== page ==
The headlines paint a stark portrait of the amount of goods and services that American workers produce in any given year. We are in the longest decline of American productivity since the 1970s. That fact has economists pessimistic about the future chance of continued growth in this country.
Labor productivity has declined for nine straight months and fallen 0.4% over the last year. There is nothing complex about productivity statistics. Output per worker, according to the numbers, is drifting down when it should be going up. The last time this happened was in the 1970s, just before a nasty double-dip recession.
Increases in productivity are what makes America's middle-class what it is. Living standards improve when productivity climbs because the economy produces more goods and services with less. As a result, workers get raises, corporations add higher-paying jobs and you and I feel like we are making headway in our careers.
Contrary to what you might think, a decline in productivity does not mean that American workers are getting lazy or becoming inept in the work force. Much of productivity depends on innovation. If a worker is using a fifty-year old tool or a 25-year old computer to produce a product, the chances are productivity is falling no matter how long or hard she is working.
Since WW II (up until 2005) annual productivity gains averaged 2.3%. New, more efficient methods of producing bigger and better products and services developed during the war effort and were carried over into civilian society allowing productivity to roar. The advent of the computer especially in the 1990s goosed productivity even further and helped carry us through the post-war decades. Since then, the rate has gradually declined only averaging 1.2% or so since 2006 despite the 'digital revolution.'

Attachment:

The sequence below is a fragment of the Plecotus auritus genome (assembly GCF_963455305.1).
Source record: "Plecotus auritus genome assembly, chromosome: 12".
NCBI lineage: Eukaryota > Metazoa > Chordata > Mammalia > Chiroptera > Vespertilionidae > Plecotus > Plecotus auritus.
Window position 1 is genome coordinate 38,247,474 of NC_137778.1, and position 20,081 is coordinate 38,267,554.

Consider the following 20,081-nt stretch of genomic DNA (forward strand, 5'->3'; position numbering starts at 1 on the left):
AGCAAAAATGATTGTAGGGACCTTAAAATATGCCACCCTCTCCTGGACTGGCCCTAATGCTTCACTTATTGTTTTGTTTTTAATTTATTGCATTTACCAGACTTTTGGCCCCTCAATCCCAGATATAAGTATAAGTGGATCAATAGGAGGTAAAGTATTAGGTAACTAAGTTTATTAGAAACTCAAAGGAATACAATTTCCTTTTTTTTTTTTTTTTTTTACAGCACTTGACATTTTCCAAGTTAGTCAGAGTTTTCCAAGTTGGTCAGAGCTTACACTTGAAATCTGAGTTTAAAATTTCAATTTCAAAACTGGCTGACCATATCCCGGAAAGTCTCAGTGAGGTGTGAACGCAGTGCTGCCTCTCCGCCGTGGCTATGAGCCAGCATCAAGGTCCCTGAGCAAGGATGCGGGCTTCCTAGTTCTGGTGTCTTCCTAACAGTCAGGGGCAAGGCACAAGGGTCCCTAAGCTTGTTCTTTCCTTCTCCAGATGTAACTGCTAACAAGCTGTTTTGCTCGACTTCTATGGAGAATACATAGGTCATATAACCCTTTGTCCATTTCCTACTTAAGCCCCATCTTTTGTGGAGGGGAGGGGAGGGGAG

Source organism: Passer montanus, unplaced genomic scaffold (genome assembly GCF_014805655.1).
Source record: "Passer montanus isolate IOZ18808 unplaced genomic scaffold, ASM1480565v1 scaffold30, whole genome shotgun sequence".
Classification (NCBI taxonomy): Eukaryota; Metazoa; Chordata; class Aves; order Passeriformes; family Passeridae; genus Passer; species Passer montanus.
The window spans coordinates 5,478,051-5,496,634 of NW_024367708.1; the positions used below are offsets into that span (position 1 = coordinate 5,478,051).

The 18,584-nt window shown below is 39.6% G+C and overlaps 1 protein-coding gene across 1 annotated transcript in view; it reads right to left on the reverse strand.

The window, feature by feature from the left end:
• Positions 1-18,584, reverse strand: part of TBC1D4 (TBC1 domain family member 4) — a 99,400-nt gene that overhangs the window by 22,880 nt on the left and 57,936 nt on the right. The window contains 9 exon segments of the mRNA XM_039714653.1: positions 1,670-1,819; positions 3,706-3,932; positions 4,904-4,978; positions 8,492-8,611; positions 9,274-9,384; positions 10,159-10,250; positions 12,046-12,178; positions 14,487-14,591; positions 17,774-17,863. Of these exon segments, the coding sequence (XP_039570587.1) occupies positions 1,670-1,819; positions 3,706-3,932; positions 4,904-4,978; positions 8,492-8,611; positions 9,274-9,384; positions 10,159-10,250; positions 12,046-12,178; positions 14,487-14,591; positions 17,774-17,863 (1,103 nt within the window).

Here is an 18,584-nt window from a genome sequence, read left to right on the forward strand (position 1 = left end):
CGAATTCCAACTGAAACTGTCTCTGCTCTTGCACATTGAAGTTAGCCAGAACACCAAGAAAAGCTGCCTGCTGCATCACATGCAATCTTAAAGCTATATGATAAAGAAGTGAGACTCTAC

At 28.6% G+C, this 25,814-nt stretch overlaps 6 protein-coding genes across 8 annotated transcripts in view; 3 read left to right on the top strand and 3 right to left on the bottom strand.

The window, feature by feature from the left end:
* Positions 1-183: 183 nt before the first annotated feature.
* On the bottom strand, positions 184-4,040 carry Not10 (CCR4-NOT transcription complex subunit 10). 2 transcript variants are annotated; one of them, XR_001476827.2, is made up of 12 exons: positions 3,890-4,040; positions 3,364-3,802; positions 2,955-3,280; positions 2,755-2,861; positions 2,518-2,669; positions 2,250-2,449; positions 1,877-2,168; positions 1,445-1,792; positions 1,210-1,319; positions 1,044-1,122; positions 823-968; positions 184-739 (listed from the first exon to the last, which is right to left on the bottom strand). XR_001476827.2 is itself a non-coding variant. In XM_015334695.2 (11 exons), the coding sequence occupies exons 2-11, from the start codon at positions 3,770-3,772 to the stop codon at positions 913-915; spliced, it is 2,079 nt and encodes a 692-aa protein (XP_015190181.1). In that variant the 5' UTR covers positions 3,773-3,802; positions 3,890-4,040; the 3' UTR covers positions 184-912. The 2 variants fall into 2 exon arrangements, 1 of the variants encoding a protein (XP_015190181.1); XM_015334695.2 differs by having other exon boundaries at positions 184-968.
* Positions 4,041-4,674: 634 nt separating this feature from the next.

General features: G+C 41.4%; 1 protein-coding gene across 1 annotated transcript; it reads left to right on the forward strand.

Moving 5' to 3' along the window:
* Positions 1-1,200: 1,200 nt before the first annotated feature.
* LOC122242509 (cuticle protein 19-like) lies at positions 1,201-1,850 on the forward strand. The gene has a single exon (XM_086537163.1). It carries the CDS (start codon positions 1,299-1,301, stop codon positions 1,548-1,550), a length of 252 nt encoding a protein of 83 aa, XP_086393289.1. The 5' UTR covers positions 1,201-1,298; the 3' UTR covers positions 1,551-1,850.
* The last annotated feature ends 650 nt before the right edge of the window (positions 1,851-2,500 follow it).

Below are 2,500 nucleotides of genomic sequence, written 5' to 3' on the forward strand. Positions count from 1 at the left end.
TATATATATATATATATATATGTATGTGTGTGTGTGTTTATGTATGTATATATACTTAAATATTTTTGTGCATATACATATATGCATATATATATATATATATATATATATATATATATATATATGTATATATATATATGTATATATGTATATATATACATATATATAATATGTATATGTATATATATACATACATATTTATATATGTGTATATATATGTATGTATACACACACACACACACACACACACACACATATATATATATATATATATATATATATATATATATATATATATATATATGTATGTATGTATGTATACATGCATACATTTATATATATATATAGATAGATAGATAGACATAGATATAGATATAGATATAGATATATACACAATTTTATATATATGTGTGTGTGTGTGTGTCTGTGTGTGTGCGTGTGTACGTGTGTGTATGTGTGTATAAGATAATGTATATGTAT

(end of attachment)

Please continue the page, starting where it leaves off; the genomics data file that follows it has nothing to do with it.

You would think that these new digital innovations would have further aided productivity. After all, the internet and the development of things like emails and messaging should have made the workplace more efficient. Maybe it did provide some growth, but if so, its life cycle might have been shorter than we thought. It could be that mobile devices, networking applications and teleconferencing will provide a productivity life in the future. It is just that we are now in a lull between phases.
Some economists believe that the Baby Boomers are at fault. As experienced workers leave the labor force for retirement and are replaced by millennials with little or no experience, productivity falters even though employment overall is picking up. However, lower productivity seems to be a global phenomenon and not all countries are expereincing the Baby Boomer demographic.
A better explanation may be the lack of capital investment in this country since the financial crisis. Although corporations are flush with cash, they have been using that money to pay larger dividends or buy back their stock in the markets. Companies argue that regulations, taxes and unskilled American workers are at fault for their lack of capital spending. Falling world-wide wages may be another reason. Investing in technology and experimenting with better ways to produce a widget are expensive. Given the trend toward lower wages worldwide, it may be cheaper for companies to simply hire more workers at minimum wage and make-do with antiquated equipment or practices or move off-shore where wages are even less.
Reversing this trend may take a combination of factors. As unemployment drops and labor becomes scarce, companies will have to pay up for skilled workers. At some point it may become economical once again to spend on plant and equipment rather than continue to pay and hire at higher and higher wages.
Then too, after the presidential elections, some of Corporate America's complaints over taxes and regulations may be addressed by both political parties. At least, we can hope so since, without investment, innovation stalls and with it productivity.
Clearly, the decline in productivity has been and continues to be one of the major drags on retuning America to its historical growth rates. Without gains in productivity, living standards flatten out and things feel like they are going backwards. Until we solve it, middle-class workers in America will continue to struggle.
Bill Schmick is registered as an investment advisor representative and portfolio manager with Berkshire Money Management (BMM), managing over $200 million for investors in the Berkshires. Bill's forecasts and opinions are purely his own and do not necessarily represent the views of BMM.